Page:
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London Day Six: Great expectations

Raelene Boyle. Frank Beaurepaire. Sam Riley. John Sumegi. Kevan Gosper. Ric Charlesworth. Lauren Jackson. And many more great Australian sportspeople whose greatest honour at the Olympic Games was the silver medal. Add James Magnussen to that list. For now at least.

Arguably the most hyped swimmer in Australian Olympic history, he comes away from London 2012 with one silver medal, finishing 0.01 second behind Nathan Adrian in the 100m freestyle. As part of the 4x100 freestyle team, he came fourth. In the 50 metres freestyle, he failed to qualify for the final.

Failure? No. Disappointment? Only if you set the expectations too high. That absurd advertising alliteration "Go for gold" has a lot to answer for. There's no shame in Striving for Silver. Magnussen, of course, has every chance of being back for Rio 2016.

With two days to go in the swimming competition, the Australian team has certainly failed to achieve its self-imposed lofty targets, with just that one gold medal in the women's 4x100 free back on Saturday. But perspective: only in the last three Games has Australia enjoyed repeated multiple success at gold medal level in the pool (5 in Sydney, 7 in Athens, 6 in Beijing). At each of Los Angeles, Seoul and Barcelona we scored one solitary swimming gold, doubling that number at Atlanta.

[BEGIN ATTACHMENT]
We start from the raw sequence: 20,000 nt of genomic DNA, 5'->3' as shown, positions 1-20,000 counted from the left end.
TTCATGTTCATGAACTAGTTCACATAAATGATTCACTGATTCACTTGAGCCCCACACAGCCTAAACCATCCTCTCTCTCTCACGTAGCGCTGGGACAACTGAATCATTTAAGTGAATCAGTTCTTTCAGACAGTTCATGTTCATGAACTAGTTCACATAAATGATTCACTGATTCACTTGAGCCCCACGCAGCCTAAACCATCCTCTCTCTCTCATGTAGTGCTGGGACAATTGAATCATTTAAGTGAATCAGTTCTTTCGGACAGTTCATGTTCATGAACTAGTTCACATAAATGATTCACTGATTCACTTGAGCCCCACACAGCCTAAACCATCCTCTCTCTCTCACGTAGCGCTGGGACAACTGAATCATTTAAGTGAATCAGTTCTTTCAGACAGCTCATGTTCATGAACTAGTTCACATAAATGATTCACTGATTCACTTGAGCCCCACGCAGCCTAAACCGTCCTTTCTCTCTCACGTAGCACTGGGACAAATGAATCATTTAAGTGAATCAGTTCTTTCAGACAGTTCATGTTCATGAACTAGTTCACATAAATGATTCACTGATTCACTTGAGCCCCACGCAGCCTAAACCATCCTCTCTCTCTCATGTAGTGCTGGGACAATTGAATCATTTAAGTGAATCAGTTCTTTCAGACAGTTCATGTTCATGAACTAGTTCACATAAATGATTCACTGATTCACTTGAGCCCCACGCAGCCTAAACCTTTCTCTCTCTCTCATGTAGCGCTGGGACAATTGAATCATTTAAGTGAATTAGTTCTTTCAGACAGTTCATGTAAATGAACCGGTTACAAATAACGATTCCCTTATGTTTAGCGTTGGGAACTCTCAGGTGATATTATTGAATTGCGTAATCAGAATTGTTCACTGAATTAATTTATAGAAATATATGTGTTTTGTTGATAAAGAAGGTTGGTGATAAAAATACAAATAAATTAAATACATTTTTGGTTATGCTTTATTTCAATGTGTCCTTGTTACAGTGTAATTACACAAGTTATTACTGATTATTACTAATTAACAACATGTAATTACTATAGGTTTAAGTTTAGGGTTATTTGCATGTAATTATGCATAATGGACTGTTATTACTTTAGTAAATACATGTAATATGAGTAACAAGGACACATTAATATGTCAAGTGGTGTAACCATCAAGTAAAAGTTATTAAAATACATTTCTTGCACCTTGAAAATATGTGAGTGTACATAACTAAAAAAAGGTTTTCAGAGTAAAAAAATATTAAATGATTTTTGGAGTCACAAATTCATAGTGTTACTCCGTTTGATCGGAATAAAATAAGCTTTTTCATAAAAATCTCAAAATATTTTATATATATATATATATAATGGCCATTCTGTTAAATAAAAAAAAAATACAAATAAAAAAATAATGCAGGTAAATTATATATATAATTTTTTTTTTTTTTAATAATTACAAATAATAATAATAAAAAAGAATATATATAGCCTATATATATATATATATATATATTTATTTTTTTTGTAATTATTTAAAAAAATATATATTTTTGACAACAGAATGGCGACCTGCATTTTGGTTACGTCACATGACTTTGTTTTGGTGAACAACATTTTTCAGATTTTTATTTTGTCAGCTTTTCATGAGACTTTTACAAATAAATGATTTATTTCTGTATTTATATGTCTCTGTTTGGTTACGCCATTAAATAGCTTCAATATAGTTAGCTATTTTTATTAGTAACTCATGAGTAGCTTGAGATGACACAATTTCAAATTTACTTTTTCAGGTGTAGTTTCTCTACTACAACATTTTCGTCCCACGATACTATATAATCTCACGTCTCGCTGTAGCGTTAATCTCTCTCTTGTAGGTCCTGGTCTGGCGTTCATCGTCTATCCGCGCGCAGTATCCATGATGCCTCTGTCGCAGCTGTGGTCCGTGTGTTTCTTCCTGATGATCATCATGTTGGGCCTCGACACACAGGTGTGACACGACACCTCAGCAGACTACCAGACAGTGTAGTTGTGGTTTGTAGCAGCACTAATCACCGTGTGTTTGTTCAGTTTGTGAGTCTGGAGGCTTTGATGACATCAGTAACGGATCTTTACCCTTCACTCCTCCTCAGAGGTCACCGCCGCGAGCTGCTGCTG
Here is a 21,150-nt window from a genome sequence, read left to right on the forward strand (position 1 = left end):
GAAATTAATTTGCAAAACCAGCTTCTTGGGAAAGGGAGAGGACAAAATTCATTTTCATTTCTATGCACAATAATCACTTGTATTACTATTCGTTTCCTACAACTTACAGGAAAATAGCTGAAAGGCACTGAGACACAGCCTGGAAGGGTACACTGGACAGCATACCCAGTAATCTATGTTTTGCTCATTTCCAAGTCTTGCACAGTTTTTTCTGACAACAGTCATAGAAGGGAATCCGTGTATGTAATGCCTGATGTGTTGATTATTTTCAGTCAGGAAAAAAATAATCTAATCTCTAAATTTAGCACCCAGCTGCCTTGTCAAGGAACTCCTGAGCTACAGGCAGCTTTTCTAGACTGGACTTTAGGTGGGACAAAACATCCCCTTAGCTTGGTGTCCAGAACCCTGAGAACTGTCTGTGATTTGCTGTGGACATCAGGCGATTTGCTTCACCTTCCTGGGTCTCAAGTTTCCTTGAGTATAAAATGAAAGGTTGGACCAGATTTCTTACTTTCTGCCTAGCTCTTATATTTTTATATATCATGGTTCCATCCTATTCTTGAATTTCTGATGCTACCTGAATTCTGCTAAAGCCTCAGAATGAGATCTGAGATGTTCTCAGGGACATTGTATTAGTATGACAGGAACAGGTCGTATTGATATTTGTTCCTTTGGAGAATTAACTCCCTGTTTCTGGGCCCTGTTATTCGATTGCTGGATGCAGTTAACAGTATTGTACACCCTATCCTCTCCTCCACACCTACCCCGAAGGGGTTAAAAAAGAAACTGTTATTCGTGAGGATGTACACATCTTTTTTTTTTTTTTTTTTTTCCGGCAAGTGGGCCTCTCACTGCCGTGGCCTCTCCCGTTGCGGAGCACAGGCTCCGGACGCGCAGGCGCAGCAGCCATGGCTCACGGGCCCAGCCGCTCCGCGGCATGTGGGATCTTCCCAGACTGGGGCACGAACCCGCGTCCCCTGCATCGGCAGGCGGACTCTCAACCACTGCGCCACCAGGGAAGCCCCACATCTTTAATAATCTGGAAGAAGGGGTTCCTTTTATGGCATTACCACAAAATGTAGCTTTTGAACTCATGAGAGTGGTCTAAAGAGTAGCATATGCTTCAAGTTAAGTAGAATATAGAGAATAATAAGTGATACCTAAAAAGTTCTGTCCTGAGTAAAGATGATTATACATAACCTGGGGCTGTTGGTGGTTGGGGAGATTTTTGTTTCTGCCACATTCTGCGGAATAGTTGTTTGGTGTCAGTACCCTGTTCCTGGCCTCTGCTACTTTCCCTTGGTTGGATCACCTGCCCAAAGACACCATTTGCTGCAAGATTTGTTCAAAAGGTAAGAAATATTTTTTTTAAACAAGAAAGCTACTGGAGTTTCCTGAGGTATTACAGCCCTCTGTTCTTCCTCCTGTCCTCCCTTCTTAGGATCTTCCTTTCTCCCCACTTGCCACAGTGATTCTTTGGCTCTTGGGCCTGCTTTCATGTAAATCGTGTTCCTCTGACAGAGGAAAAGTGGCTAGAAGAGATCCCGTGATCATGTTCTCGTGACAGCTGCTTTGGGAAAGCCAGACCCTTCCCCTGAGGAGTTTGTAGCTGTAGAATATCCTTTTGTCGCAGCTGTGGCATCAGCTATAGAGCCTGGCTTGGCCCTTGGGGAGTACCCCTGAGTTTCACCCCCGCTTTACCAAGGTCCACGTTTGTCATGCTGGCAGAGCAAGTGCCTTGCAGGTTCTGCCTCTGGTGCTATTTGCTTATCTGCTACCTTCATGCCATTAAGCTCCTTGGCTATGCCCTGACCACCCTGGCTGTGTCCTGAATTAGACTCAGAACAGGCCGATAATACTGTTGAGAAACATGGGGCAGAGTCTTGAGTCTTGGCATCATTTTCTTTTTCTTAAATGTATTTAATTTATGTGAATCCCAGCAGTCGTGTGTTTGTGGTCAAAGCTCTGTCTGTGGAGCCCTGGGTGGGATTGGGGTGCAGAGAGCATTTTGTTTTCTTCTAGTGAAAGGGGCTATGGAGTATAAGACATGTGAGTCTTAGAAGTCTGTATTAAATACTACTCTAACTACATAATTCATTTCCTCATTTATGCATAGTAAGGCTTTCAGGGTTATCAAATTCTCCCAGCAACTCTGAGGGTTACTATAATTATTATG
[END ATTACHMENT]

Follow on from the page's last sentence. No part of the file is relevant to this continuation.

And our swimmers have been beaten by some bloody good opposition. Australia cannot win all the time. It's not like the Commonwealth Games where we customarily bash up all comers.

Speaking of high standards in swimming, the men's 200 metres IM on Thursday night: Lochte v Phelps. Not time for the changing of the guard just yet, with Le Phelpemero taking his 16th career Olympic gold and an utterly unprecedented twentieth medal. He's something special.

But if only Frank Beaurepaire had similar opportunities to Michael Phelps. His three silver medals spanned a sixteen year period: London 1908, Antwerp 1920 and Paris 1924, when he was 33 years old. He missed Stockholm 1912 because he was classified as a "professional" (because he had earned a living for a while as a swimming instructor). He was reinstated as an amateur soon after, but war precluded any hope of Olympics in 1916.

We know for sure that Phelps' Olympic swimming career won't span sixteen years like Beaurepaire's...

Let's do some irony overload for today's Youtube do Dia: Jimmy Barnes performing Cold Chisel's "Ain't No Second Prize" on AFL Grand Final Day at the MCG in 2009: